Going Organic for Baby


by Bonny Osterhage


Navigating the baby food aisle of the local grocery store seems harmless enough. Row after row of tiny jars depicting smiling babies, and filled with everything from fruits to vegetables and meats. While it may look easy to select a balanced meal for baby, a closer look reveals that not all baby foods are created equally. Just because the food is healthy does not mean that it was prepared in the healthiest way. Does that really matter? Pediatrician and author Dr. Bob Sears says yes.


“Eating organic during young childhood is important because a baby’s brain cells are growing and forming connections that will determine brain functions for a lifetime,” says Sears, who also serves as a medical consultant for a national organic baby food retailer. “Pesticides disrupt these connections and kill brain cells. Limiting exposure as much as possible is a worthwhile investment in a baby’s health.”


What is Organic?

The term “organic” refers to the way a food is grown rather than the food itself.  The U.S. Department of Agriculture’s Organic Certification program requires all organic foods meet strict government standards that regulate how such foods are grown, handled and processed, according to the Mayo Clinic’s website.


The site states that “Any farmer or food manufacturer who labels and sells a product as organic must be USDA certified. Only producers who sell less than $5,000 a year in organic foods are exempt from this certification; however, they’re still required to follow the USDA’s standards for organic foods.”


Among other things, organic farms must be free of chemical fertilizers, genetically modified seeds and of course – pesticides.


A study conducted by Washington University in 2003 found that children who did not eat organic foods had six times more pesticides in their bodies than children who enjoyed an organic diet.


But pesticides aren’t the only dangers lurking. Sears points out that the presence of artificial hormones and antibiotics in non-organic foods can interfere with a baby’s endocrine system and may increase a baby’s resistance to certain bacteria.


An Investment in Health

As more parents learn about the effect pesticides and other artificial ingredients can have on children, they are turning to organic, so much so that organic baby foods can be found at nearly every local grocery chain.  Parents should remember that even if a food is certified organic, they should still read the labels on commercial brands to check for sugar and salt content.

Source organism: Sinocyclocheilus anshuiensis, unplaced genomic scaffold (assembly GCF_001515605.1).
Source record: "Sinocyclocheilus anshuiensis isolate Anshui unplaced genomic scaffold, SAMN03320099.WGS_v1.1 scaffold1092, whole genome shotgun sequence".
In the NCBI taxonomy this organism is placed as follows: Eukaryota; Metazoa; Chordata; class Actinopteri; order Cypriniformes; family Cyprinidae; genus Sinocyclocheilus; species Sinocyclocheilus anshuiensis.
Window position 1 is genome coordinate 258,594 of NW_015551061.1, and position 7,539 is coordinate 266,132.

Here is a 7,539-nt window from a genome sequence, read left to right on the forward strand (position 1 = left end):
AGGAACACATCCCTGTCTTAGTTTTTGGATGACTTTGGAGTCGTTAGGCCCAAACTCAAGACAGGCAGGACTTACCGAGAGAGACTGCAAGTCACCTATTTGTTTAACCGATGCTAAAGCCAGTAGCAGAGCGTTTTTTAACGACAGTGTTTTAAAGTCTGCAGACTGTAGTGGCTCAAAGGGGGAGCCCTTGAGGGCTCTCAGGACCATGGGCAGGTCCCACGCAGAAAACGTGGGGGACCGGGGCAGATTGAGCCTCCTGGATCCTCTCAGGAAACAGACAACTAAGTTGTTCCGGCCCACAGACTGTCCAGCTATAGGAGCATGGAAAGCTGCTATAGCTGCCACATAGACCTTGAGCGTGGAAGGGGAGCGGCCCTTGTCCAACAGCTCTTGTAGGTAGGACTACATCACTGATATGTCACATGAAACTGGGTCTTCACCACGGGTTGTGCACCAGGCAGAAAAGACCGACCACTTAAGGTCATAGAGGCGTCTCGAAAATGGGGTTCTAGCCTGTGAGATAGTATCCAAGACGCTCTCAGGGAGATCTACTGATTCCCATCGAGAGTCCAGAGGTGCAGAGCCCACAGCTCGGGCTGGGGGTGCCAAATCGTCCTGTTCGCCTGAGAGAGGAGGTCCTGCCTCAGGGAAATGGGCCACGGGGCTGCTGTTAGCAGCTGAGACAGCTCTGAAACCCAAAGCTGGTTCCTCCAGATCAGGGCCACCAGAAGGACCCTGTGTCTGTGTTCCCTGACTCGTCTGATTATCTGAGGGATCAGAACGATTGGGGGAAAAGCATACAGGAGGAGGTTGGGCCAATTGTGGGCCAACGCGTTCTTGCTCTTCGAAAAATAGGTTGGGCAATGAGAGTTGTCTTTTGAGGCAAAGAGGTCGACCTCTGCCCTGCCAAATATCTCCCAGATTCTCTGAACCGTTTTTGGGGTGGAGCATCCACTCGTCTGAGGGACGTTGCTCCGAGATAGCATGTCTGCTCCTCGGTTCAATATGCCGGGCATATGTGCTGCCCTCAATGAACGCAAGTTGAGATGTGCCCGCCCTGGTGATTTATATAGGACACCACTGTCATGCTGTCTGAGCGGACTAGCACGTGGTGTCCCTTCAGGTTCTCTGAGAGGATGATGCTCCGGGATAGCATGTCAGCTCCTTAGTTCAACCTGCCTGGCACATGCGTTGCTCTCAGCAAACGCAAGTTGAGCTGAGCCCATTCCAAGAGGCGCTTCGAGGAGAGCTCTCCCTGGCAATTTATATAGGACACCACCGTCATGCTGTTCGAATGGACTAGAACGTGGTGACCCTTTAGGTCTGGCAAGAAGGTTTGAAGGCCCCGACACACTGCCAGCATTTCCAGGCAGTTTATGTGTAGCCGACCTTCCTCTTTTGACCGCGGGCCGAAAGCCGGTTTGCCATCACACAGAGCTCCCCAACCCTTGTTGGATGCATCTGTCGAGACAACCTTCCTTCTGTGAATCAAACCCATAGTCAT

The downside to going organic, however, is that the foods are more expensive than their mainstream counterparts, because organic farming is more labor intensive and produces lower crop yields. That can be a deterrent for penny-pinching families. But just because a family is on a budget doesn’t mean they can’t reap the organic rewards for their children – they need to choose wisely and understand when to select organic and when it’s OK to not go organic.


Sears recommends always buying the “dirty dozen” fruits and vegetables organically in order to avoid most of the pesticides that are out there. The “dirty dozen” are celery, peaches, strawberries, apples, blueberries, nectarines, bell peppers, spinach, cherries, kale and collard greens, potatoes and imported grapes.


Then, to save a little money, he suggests buying the “clean 15” foods non-organically.

The “clean 15” group is made up of onions, avocado, sweet corn, pineapple, mangos, sweet peas, asparagus, kiwi, eggplant, cantaloupe, watermelon, grapefruit, sweet potato and honeydew melon.


“These foods have the least amount of pesticides,” explains Sears.



Another option is to make your own. Registered dietician Rosalind Benner, used to make all of the baby foods for her children.


“I would take a whole chicken, and slowly simmer it in water until it was tender,” says Benner who works as a nutritionist and culinary specialist with a local grocer. “Then I would debone, remove skins and fat, shred and then process the chicken with a small amount of broth to a mashed potato consistency.”


While most busy moms today are looking for convenience, it becomes more economical in the long run to devote some time to making large batches of baby food and freezing them to use at a later date.


Benner says one of the easiest ways to do-it-yourself is to purchase frozen organic fruits and vegetables, prepare them according to the package directions, and blend them in a food processor. Then spoon about two tablespoons at a time of the pureed food into ice cube trays. Once the cubes are frozen, they can be stored in Ziploc bags or plastic containers. When it’s time to eat, simply thaw and serve, adding a small amount of mashed potato flakes or powder if the thawed consistency is too runny.


“This is a very economical way to make your own baby food,” Benner says. “As the baby gets older you can process the foods to a chunky texture and freeze the same way. You will save many dollars and it will be the best nutrition for your baby.”


Bonny Osterhage is a San Antonio based freelance writer and mother of two.


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